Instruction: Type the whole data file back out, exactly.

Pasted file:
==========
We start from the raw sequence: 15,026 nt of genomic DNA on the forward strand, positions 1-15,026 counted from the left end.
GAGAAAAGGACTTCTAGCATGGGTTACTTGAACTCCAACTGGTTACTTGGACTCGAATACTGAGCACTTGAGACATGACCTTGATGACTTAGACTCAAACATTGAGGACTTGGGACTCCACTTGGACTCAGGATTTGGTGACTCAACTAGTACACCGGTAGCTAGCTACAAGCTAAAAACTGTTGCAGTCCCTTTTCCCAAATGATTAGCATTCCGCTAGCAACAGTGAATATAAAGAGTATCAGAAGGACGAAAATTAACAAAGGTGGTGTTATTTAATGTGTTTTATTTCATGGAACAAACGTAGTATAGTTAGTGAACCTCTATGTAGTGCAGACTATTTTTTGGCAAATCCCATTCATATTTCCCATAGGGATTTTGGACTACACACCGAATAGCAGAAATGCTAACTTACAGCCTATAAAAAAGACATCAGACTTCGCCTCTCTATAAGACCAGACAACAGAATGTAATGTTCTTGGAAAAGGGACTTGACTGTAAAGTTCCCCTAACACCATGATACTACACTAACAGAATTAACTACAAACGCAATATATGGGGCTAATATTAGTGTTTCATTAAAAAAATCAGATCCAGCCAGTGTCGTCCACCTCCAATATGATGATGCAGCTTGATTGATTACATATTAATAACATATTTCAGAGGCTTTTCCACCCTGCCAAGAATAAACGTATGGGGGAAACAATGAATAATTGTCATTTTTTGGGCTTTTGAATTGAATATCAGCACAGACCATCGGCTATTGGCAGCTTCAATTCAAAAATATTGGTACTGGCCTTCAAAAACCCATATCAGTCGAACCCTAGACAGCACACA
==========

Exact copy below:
We start from the raw sequence: 15,026 nt of genomic DNA on the forward strand, positions 1-15,026 counted from the left end.
GAGAAAAGGACTTCTAGCATGGGTTACTTGAACTCCAACTGGTTACTTGGACTCGAATACTGAGCACTTGAGACATGACCTTGATGACTTAGACTCAAACATTGAGGACTTGGGACTCCACTTGGACTCAGGATTTGGTGACTCAACTAGTACACCGGTAGCTAGCTACAAGCTAAAAACTGTTGCAGTCCCTTTTCCCAAATGATTAGCATTCCGCTAGCAACAGTGAATATAAAGAGTATCAGAAGGACGAAAATTAACAAAGGTGGTGTTATTTAATGTGTTTTATTTCATGGAACAAACGTAGTATAGTTAGTGAACCTCTATGTAGTGCAGACTATTTTTTGGCAAATCCCATTCATATTTCCCATAGGGATTTTGGACTACACACCGAATAGCAGAAATGCTAACTTACAGCCTATAAAAAAGACATCAGACTTCGCCTCTCTATAAGACCAGACAACAGAATGTAATGTTCTTGGAAAAGGGACTTGACTGTAAAGTTCCCCTAACACCATGATACTACACTAACAGAATTAACTACAAACGCAATATATGGGGCTAATATTAGTGTTTCATTAAAAAAATCAGATCCAGCCAGTGTCGTCCACCTCCAATATGATGATGCAGCTTGATTGATTACATATTAATAACATATTTCAGAGGCTTTTCCACCCTGCCAAGAATAAACGTATGGGGGAAACAATGAATAATTGTCATTTTTTGGGCTTTTGAATTGAATATCAGCACAGACCATCGGCTATTGGCAGCTTCAATTCAAAAATATTGGTACTGGCCTTCAAAAACCCATATCAGTCGAACCCTAGACAGCACACA